Corporations are involved in projects such as infrastructure so that they can multiply the funding government initially provided and enrich public welfare. When government corporations lose money and call for more capital from the state budget, particularly tax revenue – the people’s money, they deplete reserves and thus place restraints on the ability of society to meet its needs. This defeats the objective of a government’s involvement in commerce.
In just two years, the Ministry of SOEs (Kementerian Badan Usaha Milik Negara) has implemented various reforms, such as initiating joint ventures with foreign enterprises, establishing holding companies by sectors, launching initial public offerings, and restructuring 19 companies and liquidating 14. These are remarkable developments achieved in the 50 years since the country’s first SOE corporation was created. Other initiatives include the Ministry of Finance’s use of dormant state assets and its guarantee of infrastructure projects. Government-owned land, buildings and facilities that were previously abandoned are used by or leased to SOE corporations to facilitate their project development work. The Ministry of Finance, through the involvement of its special-purpose vehicle or SOE corporation, PT Penjaminan Infrastruktur Indonesia (Persero), mitigates the political and financial risks of projects and thus gives comfort to private businesses that join as investors.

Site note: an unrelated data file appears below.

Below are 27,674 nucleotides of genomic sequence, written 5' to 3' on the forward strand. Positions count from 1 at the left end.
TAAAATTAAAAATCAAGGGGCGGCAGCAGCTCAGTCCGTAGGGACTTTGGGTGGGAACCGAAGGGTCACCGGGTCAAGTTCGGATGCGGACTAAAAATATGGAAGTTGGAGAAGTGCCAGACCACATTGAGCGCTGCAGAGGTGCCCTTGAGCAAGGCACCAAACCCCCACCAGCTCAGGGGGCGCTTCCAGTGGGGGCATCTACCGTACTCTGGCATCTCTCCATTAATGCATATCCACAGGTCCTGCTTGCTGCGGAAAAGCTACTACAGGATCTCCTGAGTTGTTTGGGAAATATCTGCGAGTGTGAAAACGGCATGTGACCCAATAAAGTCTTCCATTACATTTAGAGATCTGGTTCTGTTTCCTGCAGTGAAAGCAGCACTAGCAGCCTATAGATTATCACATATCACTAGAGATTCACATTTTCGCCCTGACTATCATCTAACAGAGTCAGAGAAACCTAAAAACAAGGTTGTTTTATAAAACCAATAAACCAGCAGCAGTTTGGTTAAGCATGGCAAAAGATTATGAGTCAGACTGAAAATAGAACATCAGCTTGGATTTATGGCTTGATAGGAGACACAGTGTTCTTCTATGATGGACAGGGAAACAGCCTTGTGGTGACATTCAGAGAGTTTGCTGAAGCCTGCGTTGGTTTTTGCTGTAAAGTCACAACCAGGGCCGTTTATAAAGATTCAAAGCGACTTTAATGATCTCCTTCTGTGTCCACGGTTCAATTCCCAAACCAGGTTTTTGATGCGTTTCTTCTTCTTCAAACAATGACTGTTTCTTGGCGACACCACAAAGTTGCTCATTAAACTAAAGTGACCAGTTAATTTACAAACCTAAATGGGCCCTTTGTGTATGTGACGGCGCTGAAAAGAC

These reforms benefit the people both directly and indirectly. In terms of direct returns, such reforms speed up the development of infrastructure projects that are needed to connect businesses, particularly small and medium-sized enterprises, strengthen the supply chain, and increase the quality of life. Some examples include Bio Farma, which manufactures a Covid-19 vaccine; the Temef Dam in East Nusa Tenggara, a region under water stress; and the Jakarta-Bandung high-speed rail, which is expected to be completed by the end of this year and would become the first such line in Southeast Asia. These are all strategically important projects carried out under the auspices of SOE corporations.
As for indirect benefits, the government aims to expose SOE corporations and their subsidiaries to market competition, improve their financial performance, and remake them as global players. If they earn good income, they would be able to pay back the state in the form of dividends and in turn benefit the people through various government programs and subsidies such as for electricity, which would be worth some US$30.5 billion to low income families and small enterprises. The ultimate goals: to create value for millions of Indonesians and drive unprecedented economic growth across the country.
Within the central government, it is the Ministry of SOEs and the Finance Ministry that are driving the reforms of the state-owned companies, which are supporting the country’s infrastructure development efforts. Local governments are also playing crucial roles as they are on the ground and know what type of projects communities need.